So, why should you care about your team? Well, if you don’t know by now, it might be too late. You cannot do your job without your team. Period! End of story! Sure, they get paid the same, win or lose. But they help make you a success. As that desperate man named Jerry said to the beautiful lady in a famous motion picture, “You complete me.” That’s exactly what your team does – they COMPLETE you. Team players in a sales environment sometimes have to weave a delicate thread when trying to balance their priorities. How do you take care of the team’s interests and priorities while not neglecting your own?

This reminds me of when I was on the high school wrestling team. Unlike football, which was truly a team sport, wrestling is a bit duplicitous. First, you are on a team and the entire team can have a winning or losing match, and season. However, each wrestler has to go out there and defeat their opponent one-on-one. You are on the mat all by yourself (well, with your opponent, of course). Your team isn’t out there with you trying to pin the other guy. If you win, that’s great for you. But you can win and your team can still lose if there aren’t enough individual wrestlers on your team who win.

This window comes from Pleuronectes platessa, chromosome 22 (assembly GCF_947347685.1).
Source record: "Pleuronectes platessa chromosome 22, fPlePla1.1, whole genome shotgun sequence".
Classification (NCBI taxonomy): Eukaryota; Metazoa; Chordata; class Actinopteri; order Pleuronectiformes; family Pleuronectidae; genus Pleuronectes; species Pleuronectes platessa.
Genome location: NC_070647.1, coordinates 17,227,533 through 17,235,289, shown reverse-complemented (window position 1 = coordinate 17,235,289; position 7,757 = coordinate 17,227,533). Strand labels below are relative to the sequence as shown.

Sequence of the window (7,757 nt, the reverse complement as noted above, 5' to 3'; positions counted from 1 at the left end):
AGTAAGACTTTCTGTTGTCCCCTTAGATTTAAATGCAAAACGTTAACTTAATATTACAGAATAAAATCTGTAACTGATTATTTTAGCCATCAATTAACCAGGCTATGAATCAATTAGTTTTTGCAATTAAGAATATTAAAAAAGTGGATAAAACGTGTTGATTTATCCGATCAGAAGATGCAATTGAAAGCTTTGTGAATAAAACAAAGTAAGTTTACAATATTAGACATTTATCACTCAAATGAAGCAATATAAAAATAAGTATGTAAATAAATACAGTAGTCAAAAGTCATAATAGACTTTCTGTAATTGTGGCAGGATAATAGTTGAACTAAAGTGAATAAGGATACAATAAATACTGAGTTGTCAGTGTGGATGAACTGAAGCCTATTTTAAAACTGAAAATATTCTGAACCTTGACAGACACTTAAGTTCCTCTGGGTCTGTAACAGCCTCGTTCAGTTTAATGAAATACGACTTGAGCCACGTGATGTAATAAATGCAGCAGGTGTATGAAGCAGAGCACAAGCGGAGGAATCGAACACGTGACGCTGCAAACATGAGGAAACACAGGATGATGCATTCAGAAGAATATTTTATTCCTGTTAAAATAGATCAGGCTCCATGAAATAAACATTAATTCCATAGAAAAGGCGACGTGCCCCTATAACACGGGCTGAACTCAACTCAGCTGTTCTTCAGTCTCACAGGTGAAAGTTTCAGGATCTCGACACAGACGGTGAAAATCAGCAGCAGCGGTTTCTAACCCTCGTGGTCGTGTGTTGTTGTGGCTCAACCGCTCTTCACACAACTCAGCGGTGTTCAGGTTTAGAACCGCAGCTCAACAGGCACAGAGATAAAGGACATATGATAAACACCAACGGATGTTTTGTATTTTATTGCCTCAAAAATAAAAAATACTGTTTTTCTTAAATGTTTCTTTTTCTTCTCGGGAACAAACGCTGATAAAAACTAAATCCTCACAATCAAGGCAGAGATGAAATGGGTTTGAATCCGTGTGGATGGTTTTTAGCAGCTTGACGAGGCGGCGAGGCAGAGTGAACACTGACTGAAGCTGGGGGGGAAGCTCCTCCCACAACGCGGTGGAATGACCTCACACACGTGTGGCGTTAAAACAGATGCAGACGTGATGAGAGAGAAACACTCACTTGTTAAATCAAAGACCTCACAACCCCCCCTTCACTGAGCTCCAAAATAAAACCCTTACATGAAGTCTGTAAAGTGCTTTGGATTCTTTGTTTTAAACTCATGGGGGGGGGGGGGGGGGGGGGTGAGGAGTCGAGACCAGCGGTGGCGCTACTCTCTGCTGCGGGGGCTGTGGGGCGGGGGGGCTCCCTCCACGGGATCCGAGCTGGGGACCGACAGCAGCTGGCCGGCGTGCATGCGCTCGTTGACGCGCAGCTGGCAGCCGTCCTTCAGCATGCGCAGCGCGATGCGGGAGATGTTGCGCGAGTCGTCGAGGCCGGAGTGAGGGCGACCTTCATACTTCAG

In high school wrestling, each individual wrestler gets points for winning. If you win by scoring more individual points than your opponent, then your team gets, say, three points. If you pin your opponent, your team gets, say, five points. So you can pin your opponent in 10 seconds flat and look like a hero. But if the rest of your team doesn’t have enough individual points, the team loses. Sure, you can move on to wrestle in the District or Regional Championships, as an individual. But you could be playing for a losing team. The best scenario I remember was having a personal success record and reaching the championship tournaments, while wrestling for a team with a winning season. Pride times two!